Diagnostic accuracy of diffusion tensor imaging in amyotrophic lateral sclerosis: A systematic review and individual patient data meta-analysis

Bradley R. Foerster, Ben A. Dwamena, Myria Petrou, Ruth C. Carlos, Brian C. Callaghan, Cristina L. Churchill, Mona A. Mohamed, Claudia Bartels, Michael Benatar, Laura Bonzano, Olga Ciccarelli, Mirco Cosottini, Cathy M. Ellis, Hannelore Ehrenreich, Nicola Filippini, Mizuki Ito, Sanjay Kalra, Elias R. Melhem, Timothy Pyra, Luca RoccatagliataJoe Senda, Gen Sobue, Martin R. Turner, Eva L. Feldman, Martin G. Pomper

Research output: Contribution to journalArticle

57 Scopus citations

Abstract

Rationale and Objectives: There have been a large number of case-control studies using diffusion tensor imaging (DTI) in amyotrophic lateral sclerosis (ALS). The objective of this study was to perform an individual patient data (IPD) meta-analysis for the estimation of the diagnostic accuracy measures of DTI in the diagnosis of ALS using corticospinal tract data. Materials and Methods: MEDLINE, EMBASE, CINAHL, and Cochrane databases (1966-April 2011) were searched. Studies were included if they used DTI region of interest or tractography techniques to compare mean cerebral corticospinal tract fractional anisotropy values between ALS subjects and healthy controls. Corresponding authors from the identified articles were contacted to collect individual patient data. IPD meta-analysis and meta-regression were performed using Stata. Meta-regression covariate analysis included age, gender, disease duration, and Revised Amyotrophic Lateral Sclerosis Functional Rating Scale scores. Results: Of 30 identified studies, 11 corresponding authors provided IPD and 221 ALS patients and 187 healthy control subjects were available for study. Pooled area under the receiver operating characteristic curve (AUC) was 0.75 (95% CI: 0.66-0.83), pooled sensitivity was 0.68 (95% CI: 0.62-0.75), and pooled specificity was 0.73 (95% CI: 0.66-0.80). Meta-regression showed no significant differences in pooled AUC for each of the covariates. There was moderate to high heterogeneity of pooled AUC estimates. Study quality was generally high. Data from 19 of the 30 eligible studies were not ascertained, raising possibility of selection bias. Conclusion: Using corticospinal tract individual patient data, the diagnostic accuracy of DTI appears to lack sufficient discrimination in isolation. Additional research efforts and a multimodal approach that also includes ALS mimics will be required to make neuroimaging a critical component in the workup of ALS.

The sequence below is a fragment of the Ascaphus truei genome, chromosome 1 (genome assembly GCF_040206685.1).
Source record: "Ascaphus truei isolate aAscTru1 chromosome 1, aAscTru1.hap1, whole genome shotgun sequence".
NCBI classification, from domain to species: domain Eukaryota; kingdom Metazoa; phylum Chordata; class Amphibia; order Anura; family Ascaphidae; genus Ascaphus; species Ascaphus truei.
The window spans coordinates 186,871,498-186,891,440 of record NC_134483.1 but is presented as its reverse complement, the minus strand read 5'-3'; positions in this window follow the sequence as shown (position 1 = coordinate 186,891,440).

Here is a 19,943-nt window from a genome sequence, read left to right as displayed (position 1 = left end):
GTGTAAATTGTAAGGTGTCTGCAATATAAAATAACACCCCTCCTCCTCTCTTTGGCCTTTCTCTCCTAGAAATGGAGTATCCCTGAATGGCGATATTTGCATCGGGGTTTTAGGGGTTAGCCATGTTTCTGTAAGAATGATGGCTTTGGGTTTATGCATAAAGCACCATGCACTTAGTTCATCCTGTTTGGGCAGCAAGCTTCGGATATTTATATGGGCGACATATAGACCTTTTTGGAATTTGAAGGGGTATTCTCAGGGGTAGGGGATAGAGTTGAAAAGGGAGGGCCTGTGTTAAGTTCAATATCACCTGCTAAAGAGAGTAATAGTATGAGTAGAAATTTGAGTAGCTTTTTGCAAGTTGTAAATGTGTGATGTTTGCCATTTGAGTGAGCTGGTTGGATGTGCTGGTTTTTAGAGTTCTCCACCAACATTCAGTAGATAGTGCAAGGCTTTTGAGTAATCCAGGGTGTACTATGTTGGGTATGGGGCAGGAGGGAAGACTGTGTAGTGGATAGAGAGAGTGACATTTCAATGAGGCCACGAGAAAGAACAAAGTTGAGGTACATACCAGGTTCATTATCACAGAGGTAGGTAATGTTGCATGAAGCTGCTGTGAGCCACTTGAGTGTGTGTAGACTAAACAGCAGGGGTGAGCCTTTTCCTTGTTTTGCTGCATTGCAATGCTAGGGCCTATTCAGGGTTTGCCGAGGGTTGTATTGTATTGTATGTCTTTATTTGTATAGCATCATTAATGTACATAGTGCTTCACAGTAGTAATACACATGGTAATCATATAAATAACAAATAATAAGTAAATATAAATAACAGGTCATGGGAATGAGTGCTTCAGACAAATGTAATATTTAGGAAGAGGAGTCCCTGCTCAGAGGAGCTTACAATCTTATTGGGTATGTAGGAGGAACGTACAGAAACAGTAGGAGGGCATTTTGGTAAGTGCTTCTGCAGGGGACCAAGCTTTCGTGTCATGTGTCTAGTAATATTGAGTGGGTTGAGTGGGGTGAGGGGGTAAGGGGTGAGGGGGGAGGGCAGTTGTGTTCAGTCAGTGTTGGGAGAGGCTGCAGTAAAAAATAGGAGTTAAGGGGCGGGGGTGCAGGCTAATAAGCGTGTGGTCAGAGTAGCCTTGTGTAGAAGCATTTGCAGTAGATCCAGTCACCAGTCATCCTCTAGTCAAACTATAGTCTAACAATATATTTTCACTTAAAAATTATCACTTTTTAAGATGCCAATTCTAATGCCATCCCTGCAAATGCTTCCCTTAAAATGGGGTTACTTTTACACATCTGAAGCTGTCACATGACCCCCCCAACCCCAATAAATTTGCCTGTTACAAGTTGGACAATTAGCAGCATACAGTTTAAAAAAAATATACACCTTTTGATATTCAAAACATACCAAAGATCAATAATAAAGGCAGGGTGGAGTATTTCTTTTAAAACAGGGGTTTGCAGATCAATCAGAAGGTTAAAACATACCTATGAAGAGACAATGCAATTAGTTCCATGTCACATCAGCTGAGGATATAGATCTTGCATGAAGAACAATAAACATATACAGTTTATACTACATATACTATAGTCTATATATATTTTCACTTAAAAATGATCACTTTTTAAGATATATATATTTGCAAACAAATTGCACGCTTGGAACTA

Original languageEnglish (US)
Pages (from-to)1099-1106
Number of pages8
JournalAcademic radiology
Volume20
Issue number9
DOIs
StatePublished - Sep 2013

Keywords

  • Amyotrophic lateral sclerosis
  • Diagnostic accuracy
  • Diagnostic imaging
  • Diffusion tensor imaging
  • Magnetic resonance imaging
  • Meta-analysis

ASJC Scopus subject areas

  • Radiology Nuclear Medicine and imaging

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    Foerster, B. R., Dwamena, B. A., Petrou, M., Carlos, R. C., Callaghan, B. C., Churchill, C. L., Mohamed, M. A., Bartels, C., Benatar, M., Bonzano, L., Ciccarelli, O., Cosottini, M., Ellis, C. M., Ehrenreich, H., Filippini, N., Ito, M., Kalra, S., Melhem, E. R., Pyra, T., ... Pomper, M. G. (2013). Diagnostic accuracy of diffusion tensor imaging in amyotrophic lateral sclerosis: A systematic review and individual patient data meta-analysis. Academic radiology, 20(9), 1099-1106. https://doi.org/10.1016/j.acra.2013.03.017